When onions are slightly golden, add drained potatoes and mix gently for 2 to 3 minutes. Then add all other spices except the garam masala. Mix all very gently together and cook for around 5 to 6 minutes on a medium heat, until potatoes are cooked but firm. Do not let anything burn. Add a few drops of water or a splash of oil and, or reduce heat a little if necessary.

    Now add your drained and chopped spinach, gently mix in, so it is combined with the dish, but still clearly defined. Now sprinkle / mix in the garam masala and cook gently for a further 2 -3 minutes. I cannot stress how critical the garam masala is to the recipe, it is the essential final touch. Make sure it is properly mixed in, but don’t risk turning the dish to mush to achieve that.

    Off heat and serve.


    Excellent Onion Bhaji Recipe

    Jeena’s Kitchen Onion Bhaji Recipe

    Location: JeenasKitchen

    Very fast, easy and tasty recipe for Onion Bhaji’s.

    Added bonus – ease and time – that this recipe requires no deep fat frying, rather oven baking – so possibly more healthy too!

    Note, personally had a little grief with these little buggers gluing themselves to the baking tin. Cooked this a couple of times now, and tried different methods of lubrication (ooer) and different tins too – still stuck like bars*ards. Oh well probably just my rubbish baking tins. I would also recommend upping the temp to something like 200C plus a little extra time for non fan assisted ovens – like my rubbish one. Just keep an eye on them to make sure they don’t burn the first time you make them.

    As usual here are some pictures.

    This is our raw Bhaji mix.

    These are our lovely looking cooked Bhaji’s. They are excellent, by the way!

    I think you will agree, they look very nice. Please give the recipe a try! – BTW I used Gram flour for mine.


    Home Made Chicken Madras Curry

    I love hot Chicken curry, I really do – it is one of the finest things in the world, without a doubt.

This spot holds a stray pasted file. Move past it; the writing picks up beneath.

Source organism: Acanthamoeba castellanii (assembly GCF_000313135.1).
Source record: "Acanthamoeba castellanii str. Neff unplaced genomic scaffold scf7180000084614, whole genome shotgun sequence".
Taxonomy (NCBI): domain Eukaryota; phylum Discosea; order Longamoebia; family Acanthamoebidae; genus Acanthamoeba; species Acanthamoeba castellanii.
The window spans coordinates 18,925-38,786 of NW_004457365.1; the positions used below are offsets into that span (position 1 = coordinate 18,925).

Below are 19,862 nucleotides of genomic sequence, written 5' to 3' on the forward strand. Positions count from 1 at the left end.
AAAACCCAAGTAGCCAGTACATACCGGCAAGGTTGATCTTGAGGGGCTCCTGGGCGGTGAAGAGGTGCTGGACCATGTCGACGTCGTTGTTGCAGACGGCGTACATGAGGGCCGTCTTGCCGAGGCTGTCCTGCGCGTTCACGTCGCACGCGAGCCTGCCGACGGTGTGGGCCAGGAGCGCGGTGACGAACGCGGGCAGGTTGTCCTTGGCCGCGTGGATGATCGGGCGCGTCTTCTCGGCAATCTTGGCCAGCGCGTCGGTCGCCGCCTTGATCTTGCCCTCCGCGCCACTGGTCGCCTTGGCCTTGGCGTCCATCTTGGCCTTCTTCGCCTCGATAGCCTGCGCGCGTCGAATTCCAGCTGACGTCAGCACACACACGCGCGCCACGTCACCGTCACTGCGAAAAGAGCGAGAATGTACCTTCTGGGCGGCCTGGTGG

Here is a picture of my home made Chicken Madrass curry. Plus the recipee. Don’t worry if it looks a little watery in the picture below. Just simmer for 20 minutes to reduce it down a little.

    Here is the recipe:

    450g / 1lb chicken breast fillets
    45ml / 3 tbsp tomato puree paste
    large pinch ground fenugreek
    1.5ml / ¼ tsp ground fennel seeds
    5ml / 1tsp grated fresh root ginger
    7.5ml / 1 ½ tsp ground coriander
    5ml / 1 tsp crushed garlic
    5ml /1 tsp chilli powder
    1.5ml / ¼ tsp ground turmeric
    30ml / 2 tbsp lemon juice
    5ml / 1 tsp salt
    415g / 1 can fine chopped tomatoes
    45 ml /3 tbsp vegetable oil
    2 onions diced
    2 – 4 dried curry leaves
    3 – 4 fresh green chillies finely chopped
    15ml / 1tbsp chopped fresh coriander

    Cube the chicken breast fillets.
    Mix tomato puree in bowl with fenugreek, fennel, ginger,
    ground coriander, garlic, chilli powder, turmeric, lemon juice, salt
    can of tomatoes.
    Heat oil in large frying pan and fry onions with the curry leaves until chicken
    is golden then add chicken and stir until sealed.
    Pour the tomato sauce and spice mix into the pan and stir for 2 minutes.
    lower the heat and cook for 20 minutes.


    Kenwood CH180 Mini Chopper & Sainsbury’s Scotch Bonnet Chillies

    What is this about?

    Well, this is about a time saving mini chopper to save us time in cooking yummy curries. By helping us super speedily chop our ingredients and additionally, this post is about some nice looking chillis I saw in Sano’s.

    Here is a picture of the ‘mini chopper’, and it is rather nice! indeed rather cute. Hopefully this will save us a bunch of time fine chopping our onions and chillis. Plus this should also prevent us getting the chilli on our hands and wiping it in our eyes when we chop our onions which make our eyes water. This can be especially important when dealing with very hot chilli.

    Right. I suppose we had better chop up some stuff for a curry. What better than some lovely Scotch Bonnet Chilli. Lets chop two of them whole (minus stalks). We want our curry nice and hot so seeds are naturally included.

    I draw your attention to the rather boastful claim that they are ‘very hot’ with a whole four chilli mark scale on the packet.

    Right, lets poke this stuff into our mini chopper and see how we get on. As you can see there is plenty of room for an onion and a pair of chillis. With room to spare too.

    Litterally five seconds of quick pulses on the switch, which has by the way two positions (fast and slow) we have some proper time saving chopping!.

    But, the question is how does this chilli stack up to being part of a Vindaloo?

    Not bad, but add a third chilli to a portion fit for four, if you are looking for a real Vindaloo experience.